More surprise in your sequences, with ESQ for Ableton Live

With interfaces that look lifted from a Romulan warbird and esoteric instruments, effects, and sequencers, K-Devices have been spawning surprising outcomes in Ableton Live for some time now. ESQ is the culmination of that: a cure for preset sounds and ideas in a single device.

You likely know the problem already: all of the tools in software like Ableton Live that make it easy to quickly generate sounds and patterns also tend to do so in a way that’s … always the same. So instead of being inspiring, you can quickly feel stuck in a rut.

ESQ is a probability-based sequencer with parameters, so you adjust a few controls to generate a wide variety of possibilities – velocity, chance, and relative delay for each step. You can create polyrhythms (multiple tracks of the same length, but different steps), or different-length tracks, you can copy and paste, and there are various random functions to keep things fresh. The results are still somehow yours – maybe even more so – it’s just that you use probability and generative rules to get you to what you want when you aren’t sure how to describe what you want. Or maybe before you knew you wanted it.

Because you can trigger up to 12 notes, you can use ESQ to turn bland presets into something unexpected (like working with preset Live patches). Or you can use it as a sequencer with all those fun modular toys we’ve been talking about lately (VCV Rack, Softube Modular, Cherry Audio Voltage Modular, and so on) – because 5- and 8-step sequencers are often just dull.

There’s no sound produced by ESQ – it’s just a sequencer – but it can have a big enough impact on devices that this “audio” demo is just one instance of ESQ and one Drum Rack. Even those vanilla kits start to get more interesting.

K-Devices has been working this way for a while, but ESQ feels like a breakthrough. The generative sequence tools are uniquely complete and especially powerful for producing rhythms. You can make this sound crazy and random and IDM-y, but you can also add complexity without heading into deep space – it’s really up to you.

And they’ve cleverly made two screens – one full parameter screen that gets deep and detailed, but a compact device screen that lets you shift everything with single gestures or adjust everything as macros – ideal for live performance or for making bigger changes.

It seems like a good wildcard to keep at your disposal … for any of those moments when you’re getting stuck and boring.

And yes, of course Richard Devine already has it:

But you can certainly make things unlike Devine, too, if you want.

Right now ESQ is on sale, 40% off through December 31 – €29 instead of 49. So it can be your last buy of 2018.

Have fun, send sequences!

https://k-devices.com/products/esq/

The post More surprise in your sequences, with ESQ for Ableton Live appeared first on CDM Create Digital Music.

K-Devices Twistor modulation Max for Live device 80% OFF!

K Devices Twistor 80 offPlugin Boutique has launched an exclusive sale on Twistor by K-Devices, offering a 80% discount on the unique Max For Live audio effect designed to modulate anything you want in Ableton Live. Twistor is easy to master.You can start considering a classic step sequencer modulator: steps of a given duration sending values to a controlled […]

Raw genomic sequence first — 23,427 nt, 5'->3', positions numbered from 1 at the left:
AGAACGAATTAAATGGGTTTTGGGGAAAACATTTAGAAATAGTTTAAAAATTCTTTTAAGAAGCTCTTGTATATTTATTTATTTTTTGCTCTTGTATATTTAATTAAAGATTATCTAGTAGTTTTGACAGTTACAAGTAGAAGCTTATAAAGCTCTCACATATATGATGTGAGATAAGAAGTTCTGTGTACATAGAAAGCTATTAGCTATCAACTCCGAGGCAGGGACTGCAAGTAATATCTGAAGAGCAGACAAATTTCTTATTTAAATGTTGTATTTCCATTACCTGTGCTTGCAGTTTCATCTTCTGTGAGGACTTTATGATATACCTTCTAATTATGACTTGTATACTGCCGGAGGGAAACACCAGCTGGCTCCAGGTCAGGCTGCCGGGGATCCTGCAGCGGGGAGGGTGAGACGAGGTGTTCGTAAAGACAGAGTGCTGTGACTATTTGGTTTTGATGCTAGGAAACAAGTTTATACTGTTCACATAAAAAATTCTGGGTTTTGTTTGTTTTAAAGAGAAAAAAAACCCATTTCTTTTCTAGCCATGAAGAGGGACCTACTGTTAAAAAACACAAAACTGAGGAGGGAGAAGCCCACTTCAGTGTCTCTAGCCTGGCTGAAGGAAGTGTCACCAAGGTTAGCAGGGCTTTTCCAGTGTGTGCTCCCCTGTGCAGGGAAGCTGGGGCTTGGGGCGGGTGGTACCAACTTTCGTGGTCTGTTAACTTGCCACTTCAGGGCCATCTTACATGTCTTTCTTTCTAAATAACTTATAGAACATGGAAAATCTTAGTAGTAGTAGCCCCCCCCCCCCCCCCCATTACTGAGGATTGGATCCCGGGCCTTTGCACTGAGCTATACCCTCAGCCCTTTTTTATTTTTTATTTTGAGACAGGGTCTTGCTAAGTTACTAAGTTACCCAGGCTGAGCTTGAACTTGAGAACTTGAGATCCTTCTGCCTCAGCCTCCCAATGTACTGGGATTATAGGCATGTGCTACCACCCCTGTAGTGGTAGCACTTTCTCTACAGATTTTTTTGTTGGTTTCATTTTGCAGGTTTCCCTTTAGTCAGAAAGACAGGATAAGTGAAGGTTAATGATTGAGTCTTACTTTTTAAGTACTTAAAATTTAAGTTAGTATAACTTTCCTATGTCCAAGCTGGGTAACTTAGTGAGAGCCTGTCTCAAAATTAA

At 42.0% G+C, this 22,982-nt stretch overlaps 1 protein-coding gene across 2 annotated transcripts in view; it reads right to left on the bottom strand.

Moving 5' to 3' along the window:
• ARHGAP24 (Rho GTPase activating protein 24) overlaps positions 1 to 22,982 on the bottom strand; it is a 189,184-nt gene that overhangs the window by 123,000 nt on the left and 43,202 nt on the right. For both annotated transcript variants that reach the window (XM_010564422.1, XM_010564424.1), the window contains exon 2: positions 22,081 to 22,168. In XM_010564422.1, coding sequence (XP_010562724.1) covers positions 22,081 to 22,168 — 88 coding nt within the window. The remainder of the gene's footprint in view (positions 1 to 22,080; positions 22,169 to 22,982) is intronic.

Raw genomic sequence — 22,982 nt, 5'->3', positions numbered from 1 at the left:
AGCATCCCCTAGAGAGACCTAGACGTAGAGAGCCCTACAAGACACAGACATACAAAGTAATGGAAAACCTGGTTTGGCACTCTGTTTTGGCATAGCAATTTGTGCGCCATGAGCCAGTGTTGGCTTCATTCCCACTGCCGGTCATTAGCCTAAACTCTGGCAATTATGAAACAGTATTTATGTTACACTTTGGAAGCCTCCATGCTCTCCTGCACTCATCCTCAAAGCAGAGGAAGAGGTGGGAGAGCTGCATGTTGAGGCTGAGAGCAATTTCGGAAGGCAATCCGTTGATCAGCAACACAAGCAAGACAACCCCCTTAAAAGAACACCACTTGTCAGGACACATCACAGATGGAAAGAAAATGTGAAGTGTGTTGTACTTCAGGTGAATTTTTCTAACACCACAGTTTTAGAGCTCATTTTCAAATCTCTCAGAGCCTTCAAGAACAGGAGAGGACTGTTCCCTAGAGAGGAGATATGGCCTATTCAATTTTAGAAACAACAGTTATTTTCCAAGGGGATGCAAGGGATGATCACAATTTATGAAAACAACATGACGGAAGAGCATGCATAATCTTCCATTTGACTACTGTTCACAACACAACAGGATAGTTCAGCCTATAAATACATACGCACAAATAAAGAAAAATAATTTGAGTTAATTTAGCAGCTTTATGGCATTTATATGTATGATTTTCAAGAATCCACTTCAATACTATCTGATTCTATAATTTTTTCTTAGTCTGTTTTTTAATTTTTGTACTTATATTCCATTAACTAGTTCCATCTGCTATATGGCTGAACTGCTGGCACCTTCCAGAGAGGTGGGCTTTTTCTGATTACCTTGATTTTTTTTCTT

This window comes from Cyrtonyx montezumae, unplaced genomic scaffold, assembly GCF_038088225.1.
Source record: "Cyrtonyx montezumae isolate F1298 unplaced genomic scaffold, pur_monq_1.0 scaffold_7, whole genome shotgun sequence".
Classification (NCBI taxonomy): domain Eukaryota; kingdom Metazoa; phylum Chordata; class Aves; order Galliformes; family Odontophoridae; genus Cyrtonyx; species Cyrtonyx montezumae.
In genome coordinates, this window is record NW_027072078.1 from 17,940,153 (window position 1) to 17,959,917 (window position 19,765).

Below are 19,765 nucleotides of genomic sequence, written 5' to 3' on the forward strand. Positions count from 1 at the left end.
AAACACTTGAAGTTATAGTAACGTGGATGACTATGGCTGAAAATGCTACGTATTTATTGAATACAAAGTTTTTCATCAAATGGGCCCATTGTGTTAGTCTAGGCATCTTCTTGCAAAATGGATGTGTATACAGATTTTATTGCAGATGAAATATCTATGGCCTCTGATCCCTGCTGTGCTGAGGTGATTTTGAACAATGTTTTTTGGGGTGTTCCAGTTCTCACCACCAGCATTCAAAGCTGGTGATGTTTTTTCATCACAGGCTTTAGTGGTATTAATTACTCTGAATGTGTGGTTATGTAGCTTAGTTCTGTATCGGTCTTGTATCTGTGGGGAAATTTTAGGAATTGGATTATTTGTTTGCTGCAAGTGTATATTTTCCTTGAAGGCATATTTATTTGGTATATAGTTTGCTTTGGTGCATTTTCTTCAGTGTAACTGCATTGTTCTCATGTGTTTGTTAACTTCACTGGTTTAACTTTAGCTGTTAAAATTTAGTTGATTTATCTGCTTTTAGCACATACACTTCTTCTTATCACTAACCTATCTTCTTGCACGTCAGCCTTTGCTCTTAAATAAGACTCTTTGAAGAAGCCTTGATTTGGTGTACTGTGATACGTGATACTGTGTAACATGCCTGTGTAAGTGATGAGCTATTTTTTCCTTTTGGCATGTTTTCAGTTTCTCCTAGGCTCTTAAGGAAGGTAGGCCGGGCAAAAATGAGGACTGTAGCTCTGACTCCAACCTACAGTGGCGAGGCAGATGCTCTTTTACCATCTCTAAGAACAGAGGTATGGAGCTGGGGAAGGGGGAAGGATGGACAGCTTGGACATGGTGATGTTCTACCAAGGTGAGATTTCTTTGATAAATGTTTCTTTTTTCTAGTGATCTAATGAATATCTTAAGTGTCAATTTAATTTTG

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AutoTrig and TATAT generate rhythms for Ableton, modular gear

Composer Alessio Santini is back with more tools for Ableton Live, both intended to help you get off the grid and generate elaborate, insane rhythms.

Developer K-Devices, Santini’s music software house, literally calls this series “Out Of Grid,” or OOG for short. They’re a set of Max for Live devices with interfaces that look like the flowcharts inside a nuclear power plant, but the idea is all about making patterns.

AutoTrig: multiple tracks of shifting structures and grooves, based on transformation and probability, primarily for beat makers. Includes Push 2, outboard modular/analog support.

TATAT: input time, note, and parameter structures, output melodic (or other) patterns. Control via MIDI keyboard, and export to clips (so you can dial up settings until you find some clips you like, then populate your session with those).

AutoTrig spits out multiple tracks of rhythms for beat mangling.

And for anyone who complains that rhythms are repetitive, dull, and dumb on computers, these tools do none of that. This is about climbing into the cockpit of an advanced alien spacecraft, mashing some buttons, and then getting warped all over hyperspace, your face melting into another dimension.

Here’s the difference: those patterns are generated by an audio engine, not a note or event engine per se. So the things you’d do to shape an audio signal – sync, phase distortion – then spit out complex and (if you like) unpredictable streams of notes or percussion, translating that fuzzy audio world into the MIDI events you use elsewhere.

TATAT is built more for melodic purposes, but the main thing here is, you can spawn patterns using time and note structures. And you can even save the results as clips.

And that’s only if you stay in the box. If you have some analog or modular gear, you can route audio to those directly, making Ableton Live a brain for spawning musical events outside via control voltage connection. (Their free MiMu6 Max for Live device handles this, making use of the new multichannel support in Max for Live added to Live 10).